On Jan 29, 2010, CostaRica from Guayabo de Bagaces, Guanacaste Costa Rica (Zone 10b) wrote:
Grows to a medium sized tree in Costa Rica, especially in the dry forest. Cinnamon and visiting Ruby-throated hummers love this plant, although others enjoy it as well. Ours flower constantly and are mostly in full sun, with never any additional water, even though we get no rain Jan-May.
Have never tried to plant the seeds but presume the birds spread this lovely specimen around...
On Sep 23, 2008, MarisMaryls from Midland, NC wrote:
Hummingbirds LOVE this plant.
I found it about 6 years ago in a neglected part of an old heritage garden in Concord NC. It was on a piece of property owned at the time by our church, and before the property was sold, I asked our pastor if I could look for plants in the gardens. It was in a shady area, and I dug up a single small plant. I did not see any growth the following year, and thought it had died. By the 3rd year, it bloomed, and this year it was wonderful! I am so glad to know what this is! I will be using it throughout my gardens.
Beautiful plant which provides much needed late summer/autumn bloom. Has made it through a mild winter for me in NC zone 7b (temps did go down in the teens for about a week). Very late to emerge from dormancy, for me. Tony Avent lists it in his Plant Delights Catalog as being fairly hardy to at least zone 7....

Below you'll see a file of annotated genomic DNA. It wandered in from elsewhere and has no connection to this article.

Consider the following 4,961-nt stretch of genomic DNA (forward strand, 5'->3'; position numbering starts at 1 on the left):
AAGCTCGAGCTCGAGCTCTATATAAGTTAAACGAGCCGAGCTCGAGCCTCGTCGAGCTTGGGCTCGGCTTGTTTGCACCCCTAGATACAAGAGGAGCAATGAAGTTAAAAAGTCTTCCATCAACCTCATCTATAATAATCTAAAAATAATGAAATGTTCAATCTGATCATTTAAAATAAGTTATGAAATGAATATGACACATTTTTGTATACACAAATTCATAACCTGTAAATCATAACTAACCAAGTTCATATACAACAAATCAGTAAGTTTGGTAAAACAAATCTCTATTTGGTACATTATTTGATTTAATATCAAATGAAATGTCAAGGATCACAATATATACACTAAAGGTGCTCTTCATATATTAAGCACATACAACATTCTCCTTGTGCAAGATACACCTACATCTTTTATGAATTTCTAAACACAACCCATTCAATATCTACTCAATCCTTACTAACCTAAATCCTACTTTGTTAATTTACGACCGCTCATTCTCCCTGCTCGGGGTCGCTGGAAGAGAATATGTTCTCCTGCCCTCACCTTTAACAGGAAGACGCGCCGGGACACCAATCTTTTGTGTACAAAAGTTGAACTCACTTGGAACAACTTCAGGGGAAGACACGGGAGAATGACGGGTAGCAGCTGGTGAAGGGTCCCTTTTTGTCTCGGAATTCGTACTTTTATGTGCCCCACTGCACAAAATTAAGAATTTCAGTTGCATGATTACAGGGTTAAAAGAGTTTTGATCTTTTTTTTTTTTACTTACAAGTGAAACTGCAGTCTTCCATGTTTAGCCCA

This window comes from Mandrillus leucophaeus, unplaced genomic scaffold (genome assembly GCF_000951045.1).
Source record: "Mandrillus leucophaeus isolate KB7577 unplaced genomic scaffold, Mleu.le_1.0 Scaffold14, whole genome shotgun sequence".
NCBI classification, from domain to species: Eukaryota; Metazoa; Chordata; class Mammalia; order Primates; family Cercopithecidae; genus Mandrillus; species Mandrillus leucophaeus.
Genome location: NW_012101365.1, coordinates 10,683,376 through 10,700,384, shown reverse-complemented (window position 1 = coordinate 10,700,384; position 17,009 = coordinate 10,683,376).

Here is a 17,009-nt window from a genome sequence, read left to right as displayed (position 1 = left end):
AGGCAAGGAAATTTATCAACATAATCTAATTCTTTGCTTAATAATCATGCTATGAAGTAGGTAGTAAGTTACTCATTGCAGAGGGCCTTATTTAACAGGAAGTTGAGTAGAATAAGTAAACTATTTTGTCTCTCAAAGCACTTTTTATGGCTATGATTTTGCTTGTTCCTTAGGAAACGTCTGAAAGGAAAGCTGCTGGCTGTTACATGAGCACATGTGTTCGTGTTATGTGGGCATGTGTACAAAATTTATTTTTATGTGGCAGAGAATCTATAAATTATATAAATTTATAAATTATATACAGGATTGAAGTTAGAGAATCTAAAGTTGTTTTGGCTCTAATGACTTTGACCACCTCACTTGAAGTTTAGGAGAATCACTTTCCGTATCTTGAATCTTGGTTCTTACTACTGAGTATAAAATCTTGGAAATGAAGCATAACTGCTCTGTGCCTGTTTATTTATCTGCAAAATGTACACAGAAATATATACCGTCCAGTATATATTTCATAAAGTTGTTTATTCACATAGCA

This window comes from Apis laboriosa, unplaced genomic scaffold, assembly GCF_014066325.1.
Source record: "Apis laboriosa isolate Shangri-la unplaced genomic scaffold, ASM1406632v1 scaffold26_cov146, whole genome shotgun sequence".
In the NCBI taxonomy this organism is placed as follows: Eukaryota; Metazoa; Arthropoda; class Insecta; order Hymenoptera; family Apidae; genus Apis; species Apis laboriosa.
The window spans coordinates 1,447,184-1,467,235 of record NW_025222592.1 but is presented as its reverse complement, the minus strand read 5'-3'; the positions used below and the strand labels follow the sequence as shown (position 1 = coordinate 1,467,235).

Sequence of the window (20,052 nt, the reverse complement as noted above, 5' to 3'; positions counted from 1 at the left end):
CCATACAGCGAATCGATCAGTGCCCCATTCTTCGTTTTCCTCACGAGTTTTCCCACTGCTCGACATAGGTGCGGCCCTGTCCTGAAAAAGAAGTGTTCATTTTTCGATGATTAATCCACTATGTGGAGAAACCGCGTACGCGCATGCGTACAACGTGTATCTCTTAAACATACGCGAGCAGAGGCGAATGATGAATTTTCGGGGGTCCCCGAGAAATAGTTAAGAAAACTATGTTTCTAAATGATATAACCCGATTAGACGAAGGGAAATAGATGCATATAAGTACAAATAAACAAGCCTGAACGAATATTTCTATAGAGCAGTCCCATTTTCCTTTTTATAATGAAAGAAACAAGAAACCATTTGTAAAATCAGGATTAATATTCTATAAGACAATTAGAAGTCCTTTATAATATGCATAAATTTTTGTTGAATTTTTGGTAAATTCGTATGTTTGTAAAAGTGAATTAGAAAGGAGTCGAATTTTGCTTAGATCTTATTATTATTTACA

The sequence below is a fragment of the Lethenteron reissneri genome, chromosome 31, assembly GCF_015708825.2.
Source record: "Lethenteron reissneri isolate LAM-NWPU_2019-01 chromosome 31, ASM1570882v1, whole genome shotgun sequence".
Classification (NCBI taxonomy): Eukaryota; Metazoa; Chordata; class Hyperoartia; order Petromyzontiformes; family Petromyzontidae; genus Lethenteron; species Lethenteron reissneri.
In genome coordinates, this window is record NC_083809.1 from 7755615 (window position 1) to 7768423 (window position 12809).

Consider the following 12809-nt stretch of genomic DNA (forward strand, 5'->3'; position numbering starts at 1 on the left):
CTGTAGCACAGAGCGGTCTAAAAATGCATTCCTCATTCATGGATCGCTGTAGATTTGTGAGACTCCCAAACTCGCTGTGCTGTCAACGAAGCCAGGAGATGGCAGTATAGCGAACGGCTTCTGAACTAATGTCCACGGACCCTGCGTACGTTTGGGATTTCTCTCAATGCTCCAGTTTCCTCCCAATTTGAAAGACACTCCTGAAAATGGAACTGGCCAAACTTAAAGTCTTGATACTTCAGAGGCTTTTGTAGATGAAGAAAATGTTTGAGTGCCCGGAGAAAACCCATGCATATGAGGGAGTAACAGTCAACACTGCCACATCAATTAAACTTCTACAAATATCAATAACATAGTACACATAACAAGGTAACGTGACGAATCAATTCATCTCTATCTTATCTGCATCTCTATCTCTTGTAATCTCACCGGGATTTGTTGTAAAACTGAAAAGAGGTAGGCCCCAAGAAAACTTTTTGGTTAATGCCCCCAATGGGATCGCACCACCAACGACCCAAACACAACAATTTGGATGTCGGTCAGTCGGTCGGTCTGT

I bought this in a Vicksburg MS nursery.No tag so I didn't know what it was, except it looked like the hibiscus family. I was a student at the NYBG botanical painting courses and did this for my final painting. No one there had ever seen it either.It does great in Memphis and so far came back 2 years. in a brick garden bed next to the house. The seeds germinate very easily. Now I can label my painting. Also the hummingbirds love it.
On Nov 19, 2007, WoodyGA from Newnan, GA (Zone 8a) wrote:
This plant is listed as a native by the South Georgia Native Plants and Wildflower Symposium (held at UGA Tifton), and I've encountered it in a couple of places near my childhood home. One plant has been in the same place since my childhood, on the edge of a dirt road under an old oak tree. Every fall, when the goldenrods are blooming, we always check to see if it's is blooming again -- I remember one year Mom made a big wildflower bouquet of goldenrod, wild American Beautyberry, and this plant's red flowers, which we apparently call "lipstick bush" in error. It seems that this plant is very hardy in south Georgia, as that plant has been in the same place for over 20 years.